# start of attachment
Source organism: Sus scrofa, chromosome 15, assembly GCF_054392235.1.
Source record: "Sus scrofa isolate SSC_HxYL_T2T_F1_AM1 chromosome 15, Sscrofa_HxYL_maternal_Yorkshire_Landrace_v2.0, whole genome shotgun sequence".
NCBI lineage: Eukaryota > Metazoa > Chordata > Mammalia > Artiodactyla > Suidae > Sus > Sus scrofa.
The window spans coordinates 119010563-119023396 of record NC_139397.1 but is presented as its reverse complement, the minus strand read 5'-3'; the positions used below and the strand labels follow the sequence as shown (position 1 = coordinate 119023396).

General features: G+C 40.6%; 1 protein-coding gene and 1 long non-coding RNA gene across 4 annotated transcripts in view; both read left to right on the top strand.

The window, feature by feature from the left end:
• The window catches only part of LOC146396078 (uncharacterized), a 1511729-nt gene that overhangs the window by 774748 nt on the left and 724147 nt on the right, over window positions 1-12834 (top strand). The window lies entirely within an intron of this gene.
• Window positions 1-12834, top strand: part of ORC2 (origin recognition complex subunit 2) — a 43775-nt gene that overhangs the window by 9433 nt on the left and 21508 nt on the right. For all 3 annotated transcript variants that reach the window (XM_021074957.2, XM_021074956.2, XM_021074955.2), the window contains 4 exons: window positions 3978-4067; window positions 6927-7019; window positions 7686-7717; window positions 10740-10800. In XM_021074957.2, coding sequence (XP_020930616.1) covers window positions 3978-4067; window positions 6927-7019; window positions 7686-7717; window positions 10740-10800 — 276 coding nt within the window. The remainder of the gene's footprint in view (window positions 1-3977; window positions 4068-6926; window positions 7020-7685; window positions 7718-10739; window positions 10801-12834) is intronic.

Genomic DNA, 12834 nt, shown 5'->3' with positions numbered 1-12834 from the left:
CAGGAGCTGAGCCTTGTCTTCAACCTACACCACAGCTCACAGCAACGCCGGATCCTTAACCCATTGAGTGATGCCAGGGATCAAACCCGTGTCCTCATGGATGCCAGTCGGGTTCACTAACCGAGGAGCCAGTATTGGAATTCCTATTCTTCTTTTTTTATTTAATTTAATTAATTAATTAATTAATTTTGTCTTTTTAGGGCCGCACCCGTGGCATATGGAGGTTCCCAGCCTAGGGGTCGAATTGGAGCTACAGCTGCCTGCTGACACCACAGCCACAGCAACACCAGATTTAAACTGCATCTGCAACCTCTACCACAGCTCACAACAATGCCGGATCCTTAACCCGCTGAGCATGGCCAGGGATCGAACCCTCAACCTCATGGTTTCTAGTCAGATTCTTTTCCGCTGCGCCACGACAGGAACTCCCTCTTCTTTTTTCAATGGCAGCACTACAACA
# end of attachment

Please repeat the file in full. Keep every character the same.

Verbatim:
Source organism: Sus scrofa, chromosome 15, assembly GCF_054392235.1.
Source record: "Sus scrofa isolate SSC_HxYL_T2T_F1_AM1 chromosome 15, Sscrofa_HxYL_maternal_Yorkshire_Landrace_v2.0, whole genome shotgun sequence".
NCBI lineage: Eukaryota > Metazoa > Chordata > Mammalia > Artiodactyla > Suidae > Sus > Sus scrofa.
The window spans coordinates 119010563-119023396 of record NC_139397.1 but is presented as its reverse complement, the minus strand read 5'-3'; the positions used below and the strand labels follow the sequence as shown (position 1 = coordinate 119023396).

General features: G+C 40.6%; 1 protein-coding gene and 1 long non-coding RNA gene across 4 annotated transcripts in view; both read left to right on the top strand.

The window, feature by feature from the left end:
• The window catches only part of LOC146396078 (uncharacterized), a 1511729-nt gene that overhangs the window by 774748 nt on the left and 724147 nt on the right, over window positions 1-12834 (top strand). The window lies entirely within an intron of this gene.
• Window positions 1-12834, top strand: part of ORC2 (origin recognition complex subunit 2) — a 43775-nt gene that overhangs the window by 9433 nt on the left and 21508 nt on the right. For all 3 annotated transcript variants that reach the window (XM_021074957.2, XM_021074956.2, XM_021074955.2), the window contains 4 exons: window positions 3978-4067; window positions 6927-7019; window positions 7686-7717; window positions 10740-10800. In XM_021074957.2, coding sequence (XP_020930616.1) covers window positions 3978-4067; window positions 6927-7019; window positions 7686-7717; window positions 10740-10800 — 276 coding nt within the window. The remainder of the gene's footprint in view (window positions 1-3977; window positions 4068-6926; window positions 7020-7685; window positions 7718-10739; window positions 10801-12834) is intronic.

Genomic DNA, 12834 nt, shown 5'->3' with positions numbered 1-12834 from the left:
CAGGAGCTGAGCCTTGTCTTCAACCTACACCACAGCTCACAGCAACGCCGGATCCTTAACCCATTGAGTGATGCCAGGGATCAAACCCGTGTCCTCATGGATGCCAGTCGGGTTCACTAACCGAGGAGCCAGTATTGGAATTCCTATTCTTCTTTTTTTATTTAATTTAATTAATTAATTAATTAATTTTGTCTTTTTAGGGCCGCACCCGTGGCATATGGAGGTTCCCAGCCTAGGGGTCGAATTGGAGCTACAGCTGCCTGCTGACACCACAGCCACAGCAACACCAGATTTAAACTGCATCTGCAACCTCTACCACAGCTCACAACAATGCCGGATCCTTAACCCGCTGAGCATGGCCAGGGATCGAACCCTCAACCTCATGGTTTCTAGTCAGATTCTTTTCCGCTGCGCCACGACAGGAACTCCCTCTTCTTTTTTCAATGGCAGCACTACAACA